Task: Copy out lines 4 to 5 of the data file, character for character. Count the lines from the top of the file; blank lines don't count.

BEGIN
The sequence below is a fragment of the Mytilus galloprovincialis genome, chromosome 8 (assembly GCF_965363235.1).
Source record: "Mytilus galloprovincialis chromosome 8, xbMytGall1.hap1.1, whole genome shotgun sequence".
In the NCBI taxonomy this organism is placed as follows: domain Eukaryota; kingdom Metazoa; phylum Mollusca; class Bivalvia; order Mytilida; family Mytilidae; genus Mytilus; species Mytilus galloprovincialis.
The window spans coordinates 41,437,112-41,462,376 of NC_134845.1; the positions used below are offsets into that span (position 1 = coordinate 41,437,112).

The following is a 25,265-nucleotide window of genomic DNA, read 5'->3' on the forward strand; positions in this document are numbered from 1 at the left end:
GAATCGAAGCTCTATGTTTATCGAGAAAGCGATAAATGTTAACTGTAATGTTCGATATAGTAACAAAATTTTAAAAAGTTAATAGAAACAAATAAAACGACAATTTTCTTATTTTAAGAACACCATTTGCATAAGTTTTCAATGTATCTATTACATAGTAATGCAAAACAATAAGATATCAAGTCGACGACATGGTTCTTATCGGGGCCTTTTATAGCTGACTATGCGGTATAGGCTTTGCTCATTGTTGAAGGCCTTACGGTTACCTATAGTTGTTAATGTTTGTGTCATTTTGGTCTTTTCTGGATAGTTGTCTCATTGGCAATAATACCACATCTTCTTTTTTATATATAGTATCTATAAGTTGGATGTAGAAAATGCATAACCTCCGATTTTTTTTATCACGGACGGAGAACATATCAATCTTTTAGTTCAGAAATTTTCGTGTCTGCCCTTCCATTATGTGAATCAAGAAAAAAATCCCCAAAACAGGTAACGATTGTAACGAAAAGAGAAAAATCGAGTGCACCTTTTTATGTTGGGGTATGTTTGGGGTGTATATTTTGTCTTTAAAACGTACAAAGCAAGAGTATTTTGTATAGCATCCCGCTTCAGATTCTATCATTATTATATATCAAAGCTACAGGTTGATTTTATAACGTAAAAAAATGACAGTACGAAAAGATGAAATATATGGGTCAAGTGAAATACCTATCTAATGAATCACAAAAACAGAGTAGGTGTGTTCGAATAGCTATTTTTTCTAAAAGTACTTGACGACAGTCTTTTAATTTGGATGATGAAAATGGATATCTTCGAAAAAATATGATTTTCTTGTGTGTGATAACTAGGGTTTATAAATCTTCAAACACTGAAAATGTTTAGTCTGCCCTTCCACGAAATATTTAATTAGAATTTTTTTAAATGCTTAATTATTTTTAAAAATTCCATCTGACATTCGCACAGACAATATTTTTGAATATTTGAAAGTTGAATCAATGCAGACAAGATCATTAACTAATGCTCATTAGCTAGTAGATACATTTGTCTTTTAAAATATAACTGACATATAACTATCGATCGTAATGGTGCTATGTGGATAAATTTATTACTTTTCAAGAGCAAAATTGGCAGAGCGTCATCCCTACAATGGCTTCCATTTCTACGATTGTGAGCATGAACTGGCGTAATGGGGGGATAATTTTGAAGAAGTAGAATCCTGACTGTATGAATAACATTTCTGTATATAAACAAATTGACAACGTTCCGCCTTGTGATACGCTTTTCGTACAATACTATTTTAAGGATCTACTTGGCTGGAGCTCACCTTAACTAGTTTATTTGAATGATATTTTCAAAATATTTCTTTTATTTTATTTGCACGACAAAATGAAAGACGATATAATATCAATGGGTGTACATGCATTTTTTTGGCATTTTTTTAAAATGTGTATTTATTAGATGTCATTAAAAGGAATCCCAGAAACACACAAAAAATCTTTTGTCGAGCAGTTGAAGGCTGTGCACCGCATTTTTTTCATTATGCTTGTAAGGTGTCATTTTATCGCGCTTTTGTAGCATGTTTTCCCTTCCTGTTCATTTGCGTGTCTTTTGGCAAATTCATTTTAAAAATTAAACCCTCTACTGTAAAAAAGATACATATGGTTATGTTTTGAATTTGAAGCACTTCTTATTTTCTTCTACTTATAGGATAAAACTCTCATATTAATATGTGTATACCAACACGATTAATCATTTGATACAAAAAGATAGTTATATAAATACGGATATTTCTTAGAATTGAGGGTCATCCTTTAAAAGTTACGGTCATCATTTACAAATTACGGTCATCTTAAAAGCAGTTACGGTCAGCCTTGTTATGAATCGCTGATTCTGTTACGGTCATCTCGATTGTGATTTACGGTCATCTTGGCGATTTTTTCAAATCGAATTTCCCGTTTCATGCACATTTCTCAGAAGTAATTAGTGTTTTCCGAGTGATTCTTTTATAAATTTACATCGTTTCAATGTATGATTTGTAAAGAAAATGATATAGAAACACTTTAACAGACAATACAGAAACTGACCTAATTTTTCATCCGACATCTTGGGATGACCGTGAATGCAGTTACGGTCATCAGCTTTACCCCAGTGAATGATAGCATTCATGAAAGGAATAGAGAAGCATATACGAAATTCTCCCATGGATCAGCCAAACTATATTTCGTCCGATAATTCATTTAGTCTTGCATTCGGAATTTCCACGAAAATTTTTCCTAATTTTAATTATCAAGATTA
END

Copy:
The window spans coordinates 41,437,112-41,462,376 of NC_134845.1; the positions used below are offsets into that span (position 1 = coordinate 41,437,112).

The following is a 25,265-nucleotide window of genomic DNA, read 5'->3' on the forward strand; positions in this document are numbered from 1 at the left end: